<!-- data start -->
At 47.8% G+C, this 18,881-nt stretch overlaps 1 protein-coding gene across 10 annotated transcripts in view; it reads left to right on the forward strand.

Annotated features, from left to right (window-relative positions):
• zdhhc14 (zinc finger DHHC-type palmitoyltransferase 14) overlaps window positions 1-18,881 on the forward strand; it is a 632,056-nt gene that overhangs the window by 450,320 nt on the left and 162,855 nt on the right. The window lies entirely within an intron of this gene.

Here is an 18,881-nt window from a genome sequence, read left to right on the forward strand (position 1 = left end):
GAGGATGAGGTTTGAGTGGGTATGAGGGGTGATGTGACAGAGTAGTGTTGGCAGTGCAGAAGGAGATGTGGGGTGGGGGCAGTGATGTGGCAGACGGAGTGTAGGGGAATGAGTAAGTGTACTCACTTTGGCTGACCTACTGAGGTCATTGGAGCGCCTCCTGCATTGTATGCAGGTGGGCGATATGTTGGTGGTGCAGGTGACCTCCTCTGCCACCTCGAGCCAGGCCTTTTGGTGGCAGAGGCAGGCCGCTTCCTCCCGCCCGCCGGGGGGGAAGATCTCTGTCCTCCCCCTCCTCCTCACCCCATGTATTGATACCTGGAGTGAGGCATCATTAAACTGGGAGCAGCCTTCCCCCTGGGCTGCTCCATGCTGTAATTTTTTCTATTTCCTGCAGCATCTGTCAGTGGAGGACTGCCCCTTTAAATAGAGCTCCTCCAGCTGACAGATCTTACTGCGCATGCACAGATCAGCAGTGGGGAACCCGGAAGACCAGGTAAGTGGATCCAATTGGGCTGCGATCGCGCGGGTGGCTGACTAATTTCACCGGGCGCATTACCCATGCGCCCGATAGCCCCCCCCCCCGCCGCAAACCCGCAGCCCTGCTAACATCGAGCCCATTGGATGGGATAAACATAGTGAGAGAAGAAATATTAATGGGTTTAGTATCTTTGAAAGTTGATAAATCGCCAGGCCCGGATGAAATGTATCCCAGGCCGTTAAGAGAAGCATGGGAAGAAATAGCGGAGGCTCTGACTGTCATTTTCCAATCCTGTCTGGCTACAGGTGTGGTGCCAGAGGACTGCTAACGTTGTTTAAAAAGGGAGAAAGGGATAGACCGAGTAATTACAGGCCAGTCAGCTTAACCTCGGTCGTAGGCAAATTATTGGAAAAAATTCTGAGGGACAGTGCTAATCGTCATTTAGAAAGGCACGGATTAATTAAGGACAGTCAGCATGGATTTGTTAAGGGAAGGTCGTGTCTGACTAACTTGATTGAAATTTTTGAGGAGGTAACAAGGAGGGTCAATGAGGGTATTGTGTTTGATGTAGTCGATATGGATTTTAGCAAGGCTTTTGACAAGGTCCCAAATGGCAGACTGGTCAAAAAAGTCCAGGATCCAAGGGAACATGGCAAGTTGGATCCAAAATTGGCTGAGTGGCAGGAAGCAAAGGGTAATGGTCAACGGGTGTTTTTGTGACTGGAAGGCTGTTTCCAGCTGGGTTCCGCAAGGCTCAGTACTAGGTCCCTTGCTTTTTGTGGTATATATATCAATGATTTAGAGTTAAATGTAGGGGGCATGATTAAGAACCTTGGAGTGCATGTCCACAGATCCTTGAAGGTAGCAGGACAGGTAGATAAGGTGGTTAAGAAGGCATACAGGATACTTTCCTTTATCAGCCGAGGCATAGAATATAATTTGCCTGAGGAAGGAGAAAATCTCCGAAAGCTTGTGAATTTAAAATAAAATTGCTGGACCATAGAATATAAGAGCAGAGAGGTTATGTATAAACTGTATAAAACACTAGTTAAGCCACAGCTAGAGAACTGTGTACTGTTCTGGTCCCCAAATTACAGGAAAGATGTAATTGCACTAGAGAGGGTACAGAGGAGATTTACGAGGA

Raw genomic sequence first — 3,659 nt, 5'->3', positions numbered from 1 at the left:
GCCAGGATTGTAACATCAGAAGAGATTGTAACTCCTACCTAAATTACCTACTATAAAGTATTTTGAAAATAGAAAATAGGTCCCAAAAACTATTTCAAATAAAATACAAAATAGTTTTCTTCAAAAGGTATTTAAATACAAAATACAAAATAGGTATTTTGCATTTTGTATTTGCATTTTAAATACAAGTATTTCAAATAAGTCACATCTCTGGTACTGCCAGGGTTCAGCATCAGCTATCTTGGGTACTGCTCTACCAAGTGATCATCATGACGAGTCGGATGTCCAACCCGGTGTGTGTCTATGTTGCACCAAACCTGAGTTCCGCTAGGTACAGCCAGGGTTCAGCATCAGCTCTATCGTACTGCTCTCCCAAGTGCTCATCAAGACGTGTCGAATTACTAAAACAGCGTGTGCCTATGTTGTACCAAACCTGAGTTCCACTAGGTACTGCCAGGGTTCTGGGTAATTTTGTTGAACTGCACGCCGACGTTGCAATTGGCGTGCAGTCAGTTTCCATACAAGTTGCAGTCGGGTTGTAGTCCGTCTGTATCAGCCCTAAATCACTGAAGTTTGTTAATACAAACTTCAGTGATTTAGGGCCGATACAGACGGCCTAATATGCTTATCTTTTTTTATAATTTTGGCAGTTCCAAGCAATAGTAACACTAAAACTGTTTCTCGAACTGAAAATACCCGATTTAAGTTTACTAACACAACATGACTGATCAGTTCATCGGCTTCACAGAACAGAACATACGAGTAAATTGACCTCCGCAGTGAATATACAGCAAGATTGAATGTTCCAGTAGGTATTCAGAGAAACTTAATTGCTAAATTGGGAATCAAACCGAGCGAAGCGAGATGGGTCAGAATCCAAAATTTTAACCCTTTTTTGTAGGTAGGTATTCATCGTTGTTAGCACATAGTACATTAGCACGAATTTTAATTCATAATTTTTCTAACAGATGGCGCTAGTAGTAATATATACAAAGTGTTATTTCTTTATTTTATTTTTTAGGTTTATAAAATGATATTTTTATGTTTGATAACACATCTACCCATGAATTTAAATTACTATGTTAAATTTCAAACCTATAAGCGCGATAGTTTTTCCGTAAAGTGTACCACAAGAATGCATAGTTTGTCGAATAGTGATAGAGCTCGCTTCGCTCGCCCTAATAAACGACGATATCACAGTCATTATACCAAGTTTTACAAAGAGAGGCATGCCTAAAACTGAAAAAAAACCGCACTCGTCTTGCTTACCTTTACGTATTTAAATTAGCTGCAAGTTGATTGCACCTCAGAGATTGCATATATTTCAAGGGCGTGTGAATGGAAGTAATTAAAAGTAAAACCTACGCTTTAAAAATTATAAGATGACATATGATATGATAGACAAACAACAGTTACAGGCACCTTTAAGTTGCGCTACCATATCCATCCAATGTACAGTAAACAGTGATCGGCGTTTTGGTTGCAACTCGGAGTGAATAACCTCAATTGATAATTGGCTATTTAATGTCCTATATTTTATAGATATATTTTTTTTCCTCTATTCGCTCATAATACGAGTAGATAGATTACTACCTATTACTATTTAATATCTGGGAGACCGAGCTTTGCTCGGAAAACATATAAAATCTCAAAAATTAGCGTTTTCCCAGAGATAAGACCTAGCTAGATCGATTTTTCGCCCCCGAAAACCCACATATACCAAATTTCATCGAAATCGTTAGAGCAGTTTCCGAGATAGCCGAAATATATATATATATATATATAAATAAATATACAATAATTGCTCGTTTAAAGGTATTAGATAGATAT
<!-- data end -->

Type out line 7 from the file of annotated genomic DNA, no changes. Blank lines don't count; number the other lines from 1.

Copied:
GCCAGGATTGTAACATCAGAAGAGATTGTAACTCCTACCTAAATTACCTACTATAAAGTATTTTGAAAATAGAAAATAGGTCCCAAAAACTATTTCAAATAAAATACAAAATAGTTTTCTTCAAAAGGTATTTAAATACAAAATACAAAATAGGTATTTTGCATTTTGTATTTGCATTTTAAATACAAGTATTTCAAATAAGTCACATCTCTGGTACTGCCAGGGTTCAGCATCAGCTATCTTGGGTACTGCTCTACCAAGTGATCATCATGACGAGTCGGATGTCCAACCCGGTGTGTGTCTATGTTGCACCAAACCTGAGTTCCGCTAGGTACAGCCAGGGTTCAGCATCAGCTCTATCGTACTGCTCTCCCAAGTGCTCATCAAGACGTGTCGAATTACTAAAACAGCGTGTGCCTATGTTGTACCAAACCTGAGTTCCACTAGGTACTGCCAGGGTTCTGGGTAATTTTGTTGAACTGCACGCCGACGTTGCAATTGGCGTGCAGTCAGTTTCCATACAAGTTGCAGTCGGGTTGTAGTCCGTCTGTATCAGCCCTAAATCACTGAAGTTTGTTAATACAAACTTCAGTGATTTAGGGCCGATACAGACGGCCTAATATGCTTATCTTTTTTTATAATTTTGGCAGTTCCAAGCAATAGTAACACTAAAACTGTTTCTCGAACTGAAAATACCCGATTTAAGTTTACTAACACAACATGACTGATCAGTTCATCGGCTTCACAGAACAGAACATACGAGTAAATTGACCTCCGCAGTGAATATACAGCAAGATTGAATGTTCCAGTAGGTATTCAGAGAAACTTAATTGCTAAATTGGGAATCAAACCGAGCGAAGCGAGATGGGTCAGAATCCAAAATTTTAACCCTTTTTTGTAGGTAGGTATTCATCGTTGTTAGCACATAGTACATTAGCACGAATTTTAATTCATAATTTTTCTAACAGATGGCGCTAGTAGTAATATATACAAAGTGTTATTTCTTTATTTTATTTTTTAGGTTTATAAAATGATATTTTTATGTTTGATAACACATCTACCCATGAATTTAAATTACTATGTTAAATTTCAAACCTATAAGCGCGATAGTTTTTCCGTAAAGTGTACCACAAGAATGCATAGTTTGTCGAATAGTGATAGAGCTCGCTTCGCTCGCCCTAATAAACGACGATATCACAGTCATTATACCAAGTTTTACAAAGAGAGGCATGCCTAAAACTGAAAAAAAACCGCACTCGTCTTGCTTACCTTTACGTATTTAAATTAGCTGCAAGTTGATTGCACCTCAGAGATTGCATATATTTCAAGGGCGTGTGAATGGAAGTAATTAAAAGTAAAACCTACGCTTTAAAAATTATAAGATGACATATGATATGATAGACAAACAACAGTTACAGGCACCTTTAAGTTGCGCTACCATATCCATCCAATGTACAGTAAACAGTGATCGGCGTTTTGGTTGCAACTCGGAGTGAATAACCTCAATTGATAATTGGCTATTTAATGTCCTATATTTTATAGATATATTTTTTTTCCTCTATTCGCTCATAATACGAGTAGATAGATTACTACCTATTACTATTTAATATCTGGGAGACCGAGCTTTGCTCGGAAAACATATAAAATCTCAAAAATTAGCGTTTTCCCAGAGATAAGACCTAGCTAGATCGATTTTTCGCCCCCGAAAACCCACATATACCAAATTTCATCGAAATCGTTAGAGCAGTTTCCGAGATAGCCGAAATATATATATATATATATATAAATAAATATACAATAATTGCTCGTTTAAAGGTATTAGATAGATAT